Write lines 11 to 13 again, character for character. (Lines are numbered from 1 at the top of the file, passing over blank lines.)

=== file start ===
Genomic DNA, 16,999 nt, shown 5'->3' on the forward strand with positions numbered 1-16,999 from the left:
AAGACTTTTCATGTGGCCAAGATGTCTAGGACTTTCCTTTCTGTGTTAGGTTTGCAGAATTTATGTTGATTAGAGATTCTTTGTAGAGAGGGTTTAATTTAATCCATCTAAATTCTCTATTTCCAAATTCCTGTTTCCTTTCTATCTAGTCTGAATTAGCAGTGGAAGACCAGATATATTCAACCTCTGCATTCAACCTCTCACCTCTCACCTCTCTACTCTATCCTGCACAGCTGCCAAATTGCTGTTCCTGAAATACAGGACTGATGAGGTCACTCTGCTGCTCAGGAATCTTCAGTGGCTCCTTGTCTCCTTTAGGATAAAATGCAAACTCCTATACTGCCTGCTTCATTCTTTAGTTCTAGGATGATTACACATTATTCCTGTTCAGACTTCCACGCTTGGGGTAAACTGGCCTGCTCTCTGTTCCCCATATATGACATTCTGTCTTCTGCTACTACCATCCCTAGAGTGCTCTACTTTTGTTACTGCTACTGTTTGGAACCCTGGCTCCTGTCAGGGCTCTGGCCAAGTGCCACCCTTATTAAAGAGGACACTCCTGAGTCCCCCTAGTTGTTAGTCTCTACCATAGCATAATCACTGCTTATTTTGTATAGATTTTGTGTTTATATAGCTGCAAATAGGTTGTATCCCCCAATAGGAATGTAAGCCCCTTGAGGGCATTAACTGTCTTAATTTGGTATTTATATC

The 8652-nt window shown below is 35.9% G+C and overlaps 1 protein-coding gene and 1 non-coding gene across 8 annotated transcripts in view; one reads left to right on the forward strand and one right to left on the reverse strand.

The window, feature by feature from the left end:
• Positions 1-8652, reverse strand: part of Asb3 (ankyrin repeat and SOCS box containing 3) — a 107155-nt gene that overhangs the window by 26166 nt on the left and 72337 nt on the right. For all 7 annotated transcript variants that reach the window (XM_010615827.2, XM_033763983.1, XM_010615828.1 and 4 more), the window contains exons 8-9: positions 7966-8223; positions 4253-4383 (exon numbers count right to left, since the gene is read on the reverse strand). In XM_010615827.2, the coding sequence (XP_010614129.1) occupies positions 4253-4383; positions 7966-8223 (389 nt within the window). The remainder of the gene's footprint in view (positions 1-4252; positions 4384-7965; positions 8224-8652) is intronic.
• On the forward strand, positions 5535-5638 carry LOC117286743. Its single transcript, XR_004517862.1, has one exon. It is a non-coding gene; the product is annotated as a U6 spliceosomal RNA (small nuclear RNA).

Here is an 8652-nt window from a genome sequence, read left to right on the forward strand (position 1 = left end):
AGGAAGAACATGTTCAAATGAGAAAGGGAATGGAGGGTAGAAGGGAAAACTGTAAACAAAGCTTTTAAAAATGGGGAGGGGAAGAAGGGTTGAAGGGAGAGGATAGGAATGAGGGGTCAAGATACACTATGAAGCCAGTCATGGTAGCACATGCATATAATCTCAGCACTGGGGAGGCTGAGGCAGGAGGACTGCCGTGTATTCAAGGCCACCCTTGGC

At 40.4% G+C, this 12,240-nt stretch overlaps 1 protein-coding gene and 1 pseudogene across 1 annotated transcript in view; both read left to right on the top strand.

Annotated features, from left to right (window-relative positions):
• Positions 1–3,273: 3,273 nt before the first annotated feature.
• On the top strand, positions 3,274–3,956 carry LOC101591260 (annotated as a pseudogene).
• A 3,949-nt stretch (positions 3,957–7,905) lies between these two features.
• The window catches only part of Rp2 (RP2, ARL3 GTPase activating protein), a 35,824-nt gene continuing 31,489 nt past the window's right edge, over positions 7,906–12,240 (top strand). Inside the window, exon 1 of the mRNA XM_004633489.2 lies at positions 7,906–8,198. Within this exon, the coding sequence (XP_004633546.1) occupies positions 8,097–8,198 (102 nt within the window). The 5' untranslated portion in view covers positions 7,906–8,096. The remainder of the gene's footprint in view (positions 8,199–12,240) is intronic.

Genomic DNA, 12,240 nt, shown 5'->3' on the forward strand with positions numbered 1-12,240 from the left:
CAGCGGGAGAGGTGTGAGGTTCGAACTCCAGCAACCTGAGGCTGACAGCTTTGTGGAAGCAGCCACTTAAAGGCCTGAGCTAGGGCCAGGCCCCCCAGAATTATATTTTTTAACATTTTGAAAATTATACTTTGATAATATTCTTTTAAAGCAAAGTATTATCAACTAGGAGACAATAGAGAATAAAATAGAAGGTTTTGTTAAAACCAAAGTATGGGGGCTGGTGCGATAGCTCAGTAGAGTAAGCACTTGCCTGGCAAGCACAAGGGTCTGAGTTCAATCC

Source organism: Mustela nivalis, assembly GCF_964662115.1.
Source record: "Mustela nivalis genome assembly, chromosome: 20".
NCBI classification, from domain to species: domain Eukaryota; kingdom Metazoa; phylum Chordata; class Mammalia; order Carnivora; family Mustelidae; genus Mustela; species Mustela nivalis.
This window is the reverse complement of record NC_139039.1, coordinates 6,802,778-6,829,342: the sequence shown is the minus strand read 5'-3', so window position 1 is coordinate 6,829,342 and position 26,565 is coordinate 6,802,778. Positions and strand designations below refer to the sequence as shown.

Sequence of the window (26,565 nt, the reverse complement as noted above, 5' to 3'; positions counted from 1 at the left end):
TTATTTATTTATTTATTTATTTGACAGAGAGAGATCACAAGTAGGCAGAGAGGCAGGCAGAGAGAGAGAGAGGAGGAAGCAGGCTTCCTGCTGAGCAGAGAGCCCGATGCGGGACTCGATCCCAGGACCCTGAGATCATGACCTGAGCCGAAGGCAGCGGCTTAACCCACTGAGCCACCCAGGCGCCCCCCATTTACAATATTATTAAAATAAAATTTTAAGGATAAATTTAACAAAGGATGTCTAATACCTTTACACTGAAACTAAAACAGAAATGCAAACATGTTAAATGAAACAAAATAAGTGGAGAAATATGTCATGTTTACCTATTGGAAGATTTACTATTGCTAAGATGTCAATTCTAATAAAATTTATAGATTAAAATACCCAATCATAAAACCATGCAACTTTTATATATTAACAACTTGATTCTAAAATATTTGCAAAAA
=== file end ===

• Positions 1–3,273: 3,273 nt before the first annotated feature.
• On the top strand, positions 3,274–3,956 carry LOC101591260 (annotated as a pseudogene).
• A 3,949-nt stretch (positions 3,957–7,905) lies between these two features.